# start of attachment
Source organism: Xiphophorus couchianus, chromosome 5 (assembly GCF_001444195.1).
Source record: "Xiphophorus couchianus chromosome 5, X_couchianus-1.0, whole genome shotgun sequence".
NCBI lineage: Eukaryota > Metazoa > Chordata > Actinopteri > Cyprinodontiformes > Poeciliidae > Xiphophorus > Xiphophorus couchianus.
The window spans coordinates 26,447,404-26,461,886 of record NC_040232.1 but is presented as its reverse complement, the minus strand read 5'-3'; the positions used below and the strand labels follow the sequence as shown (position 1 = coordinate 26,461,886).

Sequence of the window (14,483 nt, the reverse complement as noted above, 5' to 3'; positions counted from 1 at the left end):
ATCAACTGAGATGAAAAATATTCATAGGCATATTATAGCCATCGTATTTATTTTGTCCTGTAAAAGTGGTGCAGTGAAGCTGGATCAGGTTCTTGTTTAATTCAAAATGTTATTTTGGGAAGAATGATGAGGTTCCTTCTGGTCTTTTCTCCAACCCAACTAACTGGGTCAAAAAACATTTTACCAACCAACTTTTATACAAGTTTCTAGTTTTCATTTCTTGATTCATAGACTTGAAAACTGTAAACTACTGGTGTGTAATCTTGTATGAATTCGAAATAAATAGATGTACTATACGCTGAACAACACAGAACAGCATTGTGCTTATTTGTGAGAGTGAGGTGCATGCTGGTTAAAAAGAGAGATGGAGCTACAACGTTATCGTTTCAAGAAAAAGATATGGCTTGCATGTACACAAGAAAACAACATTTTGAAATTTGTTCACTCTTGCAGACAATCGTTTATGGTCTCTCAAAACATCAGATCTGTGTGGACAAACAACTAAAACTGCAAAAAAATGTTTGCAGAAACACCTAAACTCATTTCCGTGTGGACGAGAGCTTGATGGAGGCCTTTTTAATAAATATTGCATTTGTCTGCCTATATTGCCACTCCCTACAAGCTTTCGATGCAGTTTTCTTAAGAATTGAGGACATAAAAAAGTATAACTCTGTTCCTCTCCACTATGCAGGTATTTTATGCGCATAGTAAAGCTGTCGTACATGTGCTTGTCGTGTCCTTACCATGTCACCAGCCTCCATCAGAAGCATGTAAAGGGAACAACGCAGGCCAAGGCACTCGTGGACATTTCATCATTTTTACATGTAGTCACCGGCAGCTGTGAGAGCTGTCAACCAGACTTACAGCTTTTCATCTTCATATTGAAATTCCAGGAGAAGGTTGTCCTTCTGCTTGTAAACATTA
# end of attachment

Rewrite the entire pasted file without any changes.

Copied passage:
Source organism: Xiphophorus couchianus, chromosome 5 (assembly GCF_001444195.1).
Source record: "Xiphophorus couchianus chromosome 5, X_couchianus-1.0, whole genome shotgun sequence".
NCBI lineage: Eukaryota > Metazoa > Chordata > Actinopteri > Cyprinodontiformes > Poeciliidae > Xiphophorus > Xiphophorus couchianus.
The window spans coordinates 26,447,404-26,461,886 of record NC_040232.1 but is presented as its reverse complement, the minus strand read 5'-3'; the positions used below and the strand labels follow the sequence as shown (position 1 = coordinate 26,461,886).

Sequence of the window (14,483 nt, the reverse complement as noted above, 5' to 3'; positions counted from 1 at the left end):
ATCAACTGAGATGAAAAATATTCATAGGCATATTATAGCCATCGTATTTATTTTGTCCTGTAAAAGTGGTGCAGTGAAGCTGGATCAGGTTCTTGTTTAATTCAAAATGTTATTTTGGGAAGAATGATGAGGTTCCTTCTGGTCTTTTCTCCAACCCAACTAACTGGGTCAAAAAACATTTTACCAACCAACTTTTATACAAGTTTCTAGTTTTCATTTCTTGATTCATAGACTTGAAAACTGTAAACTACTGGTGTGTAATCTTGTATGAATTCGAAATAAATAGATGTACTATACGCTGAACAACACAGAACAGCATTGTGCTTATTTGTGAGAGTGAGGTGCATGCTGGTTAAAAAGAGAGATGGAGCTACAACGTTATCGTTTCAAGAAAAAGATATGGCTTGCATGTACACAAGAAAACAACATTTTGAAATTTGTTCACTCTTGCAGACAATCGTTTATGGTCTCTCAAAACATCAGATCTGTGTGGACAAACAACTAAAACTGCAAAAAAATGTTTGCAGAAACACCTAAACTCATTTCCGTGTGGACGAGAGCTTGATGGAGGCCTTTTTAATAAATATTGCATTTGTCTGCCTATATTGCCACTCCCTACAAGCTTTCGATGCAGTTTTCTTAAGAATTGAGGACATAAAAAAGTATAACTCTGTTCCTCTCCACTATGCAGGTATTTTATGCGCATAGTAAAGCTGTCGTACATGTGCTTGTCGTGTCCTTACCATGTCACCAGCCTCCATCAGAAGCATGTAAAGGGAACAACGCAGGCCAAGGCACTCGTGGACATTTCATCATTTTTACATGTAGTCACCGGCAGCTGTGAGAGCTGTCAACCAGACTTACAGCTTTTCATCTTCATATTGAAATTCCAGGAGAAGGTTGTCCTTCTGCTTGTAAACATTA